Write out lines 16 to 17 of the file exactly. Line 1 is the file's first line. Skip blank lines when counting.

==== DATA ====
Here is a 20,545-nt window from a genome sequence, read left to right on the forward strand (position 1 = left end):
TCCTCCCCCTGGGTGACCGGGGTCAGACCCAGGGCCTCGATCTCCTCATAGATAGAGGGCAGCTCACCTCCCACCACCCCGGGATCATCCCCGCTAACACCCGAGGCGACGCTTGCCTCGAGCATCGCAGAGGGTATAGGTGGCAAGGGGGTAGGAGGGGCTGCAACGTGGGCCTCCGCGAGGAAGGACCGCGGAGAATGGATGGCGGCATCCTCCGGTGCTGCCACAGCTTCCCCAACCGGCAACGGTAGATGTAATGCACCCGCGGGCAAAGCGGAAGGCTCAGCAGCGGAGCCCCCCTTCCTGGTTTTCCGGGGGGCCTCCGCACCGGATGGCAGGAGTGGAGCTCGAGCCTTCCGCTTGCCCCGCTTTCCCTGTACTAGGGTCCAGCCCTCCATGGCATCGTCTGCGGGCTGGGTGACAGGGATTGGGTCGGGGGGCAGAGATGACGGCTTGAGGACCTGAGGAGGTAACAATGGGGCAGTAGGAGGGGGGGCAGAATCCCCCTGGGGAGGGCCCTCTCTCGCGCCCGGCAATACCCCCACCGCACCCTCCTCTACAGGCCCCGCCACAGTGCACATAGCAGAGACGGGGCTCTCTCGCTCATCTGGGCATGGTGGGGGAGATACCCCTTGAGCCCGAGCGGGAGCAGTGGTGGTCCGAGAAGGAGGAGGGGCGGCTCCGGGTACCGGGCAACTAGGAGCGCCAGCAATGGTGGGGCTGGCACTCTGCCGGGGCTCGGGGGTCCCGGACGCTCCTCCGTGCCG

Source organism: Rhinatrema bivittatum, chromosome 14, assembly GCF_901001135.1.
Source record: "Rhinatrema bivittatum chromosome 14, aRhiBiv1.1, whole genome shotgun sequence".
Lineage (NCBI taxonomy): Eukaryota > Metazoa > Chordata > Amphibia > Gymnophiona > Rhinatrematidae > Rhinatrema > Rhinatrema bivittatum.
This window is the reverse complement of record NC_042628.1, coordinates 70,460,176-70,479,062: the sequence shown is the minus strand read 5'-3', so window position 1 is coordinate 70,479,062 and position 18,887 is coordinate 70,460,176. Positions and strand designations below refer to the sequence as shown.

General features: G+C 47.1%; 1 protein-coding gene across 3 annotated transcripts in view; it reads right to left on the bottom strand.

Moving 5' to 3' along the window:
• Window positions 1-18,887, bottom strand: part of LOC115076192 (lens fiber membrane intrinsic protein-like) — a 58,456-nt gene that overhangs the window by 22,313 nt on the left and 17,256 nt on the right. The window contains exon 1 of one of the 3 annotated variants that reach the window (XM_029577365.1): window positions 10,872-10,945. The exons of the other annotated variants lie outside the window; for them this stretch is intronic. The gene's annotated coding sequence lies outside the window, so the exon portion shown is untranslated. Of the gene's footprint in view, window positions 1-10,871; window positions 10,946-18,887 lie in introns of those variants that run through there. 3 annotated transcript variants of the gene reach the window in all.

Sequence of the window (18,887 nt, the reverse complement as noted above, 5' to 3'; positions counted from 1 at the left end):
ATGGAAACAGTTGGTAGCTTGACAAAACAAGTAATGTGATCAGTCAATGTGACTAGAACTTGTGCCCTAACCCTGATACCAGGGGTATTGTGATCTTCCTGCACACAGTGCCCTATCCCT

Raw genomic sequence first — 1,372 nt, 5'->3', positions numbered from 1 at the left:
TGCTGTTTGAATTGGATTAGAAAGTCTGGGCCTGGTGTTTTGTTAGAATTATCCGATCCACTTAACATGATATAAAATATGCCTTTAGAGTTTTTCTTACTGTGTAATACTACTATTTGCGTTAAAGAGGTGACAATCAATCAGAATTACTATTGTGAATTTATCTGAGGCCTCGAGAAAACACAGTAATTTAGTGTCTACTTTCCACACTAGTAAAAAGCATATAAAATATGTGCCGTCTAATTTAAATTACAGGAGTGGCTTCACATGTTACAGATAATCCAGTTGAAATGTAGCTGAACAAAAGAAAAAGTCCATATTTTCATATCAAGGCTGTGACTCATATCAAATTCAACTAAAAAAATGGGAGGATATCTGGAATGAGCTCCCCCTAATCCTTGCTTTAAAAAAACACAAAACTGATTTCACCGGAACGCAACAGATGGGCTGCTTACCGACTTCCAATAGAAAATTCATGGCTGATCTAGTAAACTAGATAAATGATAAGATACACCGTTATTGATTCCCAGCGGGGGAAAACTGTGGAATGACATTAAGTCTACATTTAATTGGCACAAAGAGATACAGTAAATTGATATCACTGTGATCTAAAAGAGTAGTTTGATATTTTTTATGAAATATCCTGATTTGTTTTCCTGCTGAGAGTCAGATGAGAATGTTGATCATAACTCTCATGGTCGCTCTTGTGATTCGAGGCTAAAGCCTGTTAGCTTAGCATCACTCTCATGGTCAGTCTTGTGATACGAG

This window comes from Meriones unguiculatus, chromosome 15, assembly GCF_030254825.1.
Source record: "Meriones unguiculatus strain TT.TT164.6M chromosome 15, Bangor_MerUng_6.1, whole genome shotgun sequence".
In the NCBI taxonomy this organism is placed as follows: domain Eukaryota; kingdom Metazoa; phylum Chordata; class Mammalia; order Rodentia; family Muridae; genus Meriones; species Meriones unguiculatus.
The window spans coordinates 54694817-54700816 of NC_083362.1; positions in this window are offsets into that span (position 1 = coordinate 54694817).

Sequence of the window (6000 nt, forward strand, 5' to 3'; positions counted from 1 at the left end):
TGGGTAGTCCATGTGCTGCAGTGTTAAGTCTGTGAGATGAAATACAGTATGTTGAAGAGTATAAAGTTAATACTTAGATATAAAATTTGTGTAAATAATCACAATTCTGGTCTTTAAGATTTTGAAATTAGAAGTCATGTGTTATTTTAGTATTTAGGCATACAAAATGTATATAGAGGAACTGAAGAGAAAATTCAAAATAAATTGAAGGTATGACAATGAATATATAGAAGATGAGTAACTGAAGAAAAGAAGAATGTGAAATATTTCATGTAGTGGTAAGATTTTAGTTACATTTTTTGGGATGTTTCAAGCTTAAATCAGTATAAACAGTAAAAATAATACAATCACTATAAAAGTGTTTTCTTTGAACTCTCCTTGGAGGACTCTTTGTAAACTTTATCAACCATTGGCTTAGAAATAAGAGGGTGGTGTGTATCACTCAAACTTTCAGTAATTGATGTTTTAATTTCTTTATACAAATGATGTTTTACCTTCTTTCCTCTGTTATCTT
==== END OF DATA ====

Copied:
In the NCBI taxonomy this organism is placed as follows: domain Eukaryota; kingdom Metazoa; phylum Chordata; class Mammalia; order Rodentia; family Muridae; genus Meriones; species Meriones unguiculatus.
The window spans coordinates 54694817-54700816 of NC_083362.1; positions in this window are offsets into that span (position 1 = coordinate 54694817).